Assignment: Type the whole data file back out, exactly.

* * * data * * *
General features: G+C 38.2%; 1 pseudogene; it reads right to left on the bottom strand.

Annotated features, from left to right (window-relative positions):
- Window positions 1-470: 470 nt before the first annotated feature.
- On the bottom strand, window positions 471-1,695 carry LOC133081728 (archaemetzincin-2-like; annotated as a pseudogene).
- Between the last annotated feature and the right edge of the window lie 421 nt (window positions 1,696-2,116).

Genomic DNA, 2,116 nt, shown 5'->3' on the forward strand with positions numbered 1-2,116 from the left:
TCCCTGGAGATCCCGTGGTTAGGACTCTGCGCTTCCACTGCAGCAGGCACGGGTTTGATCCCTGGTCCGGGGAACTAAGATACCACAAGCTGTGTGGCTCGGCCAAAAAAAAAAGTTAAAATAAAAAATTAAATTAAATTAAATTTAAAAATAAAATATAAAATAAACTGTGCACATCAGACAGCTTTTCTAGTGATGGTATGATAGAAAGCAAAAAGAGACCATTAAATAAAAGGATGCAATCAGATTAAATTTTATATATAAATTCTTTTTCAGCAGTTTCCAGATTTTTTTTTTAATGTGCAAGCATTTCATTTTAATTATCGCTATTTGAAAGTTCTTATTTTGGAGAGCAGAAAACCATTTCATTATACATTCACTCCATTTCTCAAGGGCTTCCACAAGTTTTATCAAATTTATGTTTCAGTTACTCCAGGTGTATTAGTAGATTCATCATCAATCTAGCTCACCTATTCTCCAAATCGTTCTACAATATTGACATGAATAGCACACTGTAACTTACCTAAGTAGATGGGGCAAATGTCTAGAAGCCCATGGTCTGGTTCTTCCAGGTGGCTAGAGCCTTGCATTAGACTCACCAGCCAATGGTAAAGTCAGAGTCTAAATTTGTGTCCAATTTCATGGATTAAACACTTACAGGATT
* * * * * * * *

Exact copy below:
General features: G+C 38.2%; 1 pseudogene; it reads right to left on the bottom strand.

Annotated features, from left to right (window-relative positions):
- Window positions 1-470: 470 nt before the first annotated feature.
- On the bottom strand, window positions 471-1,695 carry LOC133081728 (archaemetzincin-2-like; annotated as a pseudogene).
- Between the last annotated feature and the right edge of the window lie 421 nt (window positions 1,696-2,116).

Genomic DNA, 2,116 nt, shown 5'->3' on the forward strand with positions numbered 1-2,116 from the left:
TCCCTGGAGATCCCGTGGTTAGGACTCTGCGCTTCCACTGCAGCAGGCACGGGTTTGATCCCTGGTCCGGGGAACTAAGATACCACAAGCTGTGTGGCTCGGCCAAAAAAAAAAGTTAAAATAAAAAATTAAATTAAATTAAATTTAAAAATAAAATATAAAATAAACTGTGCACATCAGACAGCTTTTCTAGTGATGGTATGATAGAAAGCAAAAAGAGACCATTAAATAAAAGGATGCAATCAGATTAAATTTTATATATAAATTCTTTTTCAGCAGTTTCCAGATTTTTTTTTTAATGTGCAAGCATTTCATTTTAATTATCGCTATTTGAAAGTTCTTATTTTGGAGAGCAGAAAACCATTTCATTATACATTCACTCCATTTCTCAAGGGCTTCCACAAGTTTTATCAAATTTATGTTTCAGTTACTCCAGGTGTATTAGTAGATTCATCATCAATCTAGCTCACCTATTCTCCAAATCGTTCTACAATATTGACATGAATAGCACACTGTAACTTACCTAAGTAGATGGGGCAAATGTCTAGAAGCCCATGGTCTGGTTCTTCCAGGTGGCTAGAGCCTTGCATTAGACTCACCAGCCAATGGTAAAGTCAGAGTCTAAATTTGTGTCCAATTTCATGGATTAAACACTTACAGGATT